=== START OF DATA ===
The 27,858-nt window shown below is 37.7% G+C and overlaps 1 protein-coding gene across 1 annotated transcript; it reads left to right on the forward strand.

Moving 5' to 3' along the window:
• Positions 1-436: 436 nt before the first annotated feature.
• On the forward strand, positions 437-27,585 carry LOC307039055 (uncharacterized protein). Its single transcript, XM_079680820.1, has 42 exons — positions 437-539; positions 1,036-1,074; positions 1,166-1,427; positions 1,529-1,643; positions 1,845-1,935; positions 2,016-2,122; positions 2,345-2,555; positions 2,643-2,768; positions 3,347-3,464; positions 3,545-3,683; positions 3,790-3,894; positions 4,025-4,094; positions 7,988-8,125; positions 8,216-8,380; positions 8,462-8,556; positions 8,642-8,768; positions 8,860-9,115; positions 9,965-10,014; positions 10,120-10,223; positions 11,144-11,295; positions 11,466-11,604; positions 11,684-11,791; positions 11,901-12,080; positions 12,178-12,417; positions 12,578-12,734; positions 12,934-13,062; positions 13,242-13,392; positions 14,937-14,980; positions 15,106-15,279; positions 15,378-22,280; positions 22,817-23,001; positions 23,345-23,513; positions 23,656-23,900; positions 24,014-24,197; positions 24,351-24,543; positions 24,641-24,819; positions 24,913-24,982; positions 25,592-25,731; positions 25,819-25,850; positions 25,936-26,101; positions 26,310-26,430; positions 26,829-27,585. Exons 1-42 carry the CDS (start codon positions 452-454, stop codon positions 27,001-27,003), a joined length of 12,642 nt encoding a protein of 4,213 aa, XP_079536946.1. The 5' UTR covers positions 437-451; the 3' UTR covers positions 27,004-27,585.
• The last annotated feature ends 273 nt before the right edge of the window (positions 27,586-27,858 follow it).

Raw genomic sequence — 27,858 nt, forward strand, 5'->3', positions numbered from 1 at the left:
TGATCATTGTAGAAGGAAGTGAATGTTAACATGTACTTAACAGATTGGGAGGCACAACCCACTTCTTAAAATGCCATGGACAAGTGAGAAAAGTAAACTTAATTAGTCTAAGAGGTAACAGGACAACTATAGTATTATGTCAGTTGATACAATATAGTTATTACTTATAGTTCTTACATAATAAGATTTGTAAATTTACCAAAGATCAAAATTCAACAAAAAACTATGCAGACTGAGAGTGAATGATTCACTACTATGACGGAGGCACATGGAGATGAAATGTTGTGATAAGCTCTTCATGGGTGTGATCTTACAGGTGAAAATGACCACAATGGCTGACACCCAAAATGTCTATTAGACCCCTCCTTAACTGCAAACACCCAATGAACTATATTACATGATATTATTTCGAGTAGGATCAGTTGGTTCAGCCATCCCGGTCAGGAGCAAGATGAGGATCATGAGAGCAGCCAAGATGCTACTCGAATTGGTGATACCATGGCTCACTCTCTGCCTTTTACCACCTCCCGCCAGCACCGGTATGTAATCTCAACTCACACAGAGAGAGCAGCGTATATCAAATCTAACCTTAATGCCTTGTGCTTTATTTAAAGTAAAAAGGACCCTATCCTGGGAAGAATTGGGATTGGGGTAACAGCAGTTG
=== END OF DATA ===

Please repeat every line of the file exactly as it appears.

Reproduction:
The 27,858-nt window shown below is 37.7% G+C and overlaps 1 protein-coding gene across 1 annotated transcript; it reads left to right on the forward strand.

Moving 5' to 3' along the window:
• Positions 1-436: 436 nt before the first annotated feature.
• On the forward strand, positions 437-27,585 carry LOC307039055 (uncharacterized protein). Its single transcript, XM_079680820.1, has 42 exons — positions 437-539; positions 1,036-1,074; positions 1,166-1,427; positions 1,529-1,643; positions 1,845-1,935; positions 2,016-2,122; positions 2,345-2,555; positions 2,643-2,768; positions 3,347-3,464; positions 3,545-3,683; positions 3,790-3,894; positions 4,025-4,094; positions 7,988-8,125; positions 8,216-8,380; positions 8,462-8,556; positions 8,642-8,768; positions 8,860-9,115; positions 9,965-10,014; positions 10,120-10,223; positions 11,144-11,295; positions 11,466-11,604; positions 11,684-11,791; positions 11,901-12,080; positions 12,178-12,417; positions 12,578-12,734; positions 12,934-13,062; positions 13,242-13,392; positions 14,937-14,980; positions 15,106-15,279; positions 15,378-22,280; positions 22,817-23,001; positions 23,345-23,513; positions 23,656-23,900; positions 24,014-24,197; positions 24,351-24,543; positions 24,641-24,819; positions 24,913-24,982; positions 25,592-25,731; positions 25,819-25,850; positions 25,936-26,101; positions 26,310-26,430; positions 26,829-27,585. Exons 1-42 carry the CDS (start codon positions 452-454, stop codon positions 27,001-27,003), a joined length of 12,642 nt encoding a protein of 4,213 aa, XP_079536946.1. The 5' UTR covers positions 437-451; the 3' UTR covers positions 27,004-27,585.
• The last annotated feature ends 273 nt before the right edge of the window (positions 27,586-27,858 follow it).

Raw genomic sequence — 27,858 nt, forward strand, 5'->3', positions numbered from 1 at the left:
TGATCATTGTAGAAGGAAGTGAATGTTAACATGTACTTAACAGATTGGGAGGCACAACCCACTTCTTAAAATGCCATGGACAAGTGAGAAAAGTAAACTTAATTAGTCTAAGAGGTAACAGGACAACTATAGTATTATGTCAGTTGATACAATATAGTTATTACTTATAGTTCTTACATAATAAGATTTGTAAATTTACCAAAGATCAAAATTCAACAAAAAACTATGCAGACTGAGAGTGAATGATTCACTACTATGACGGAGGCACATGGAGATGAAATGTTGTGATAAGCTCTTCATGGGTGTGATCTTACAGGTGAAAATGACCACAATGGCTGACACCCAAAATGTCTATTAGACCCCTCCTTAACTGCAAACACCCAATGAACTATATTACATGATATTATTTCGAGTAGGATCAGTTGGTTCAGCCATCCCGGTCAGGAGCAAGATGAGGATCATGAGAGCAGCCAAGATGCTACTCGAATTGGTGATACCATGGCTCACTCTCTGCCTTTTACCACCTCCCGCCAGCACCGGTATGTAATCTCAACTCACACAGAGAGAGCAGCGTATATCAAATCTAACCTTAATGCCTTGTGCTTTATTTAAAGTAAAAAGGACCCTATCCTGGGAAGAATTGGGATTGGGGTAACAGCAGTTG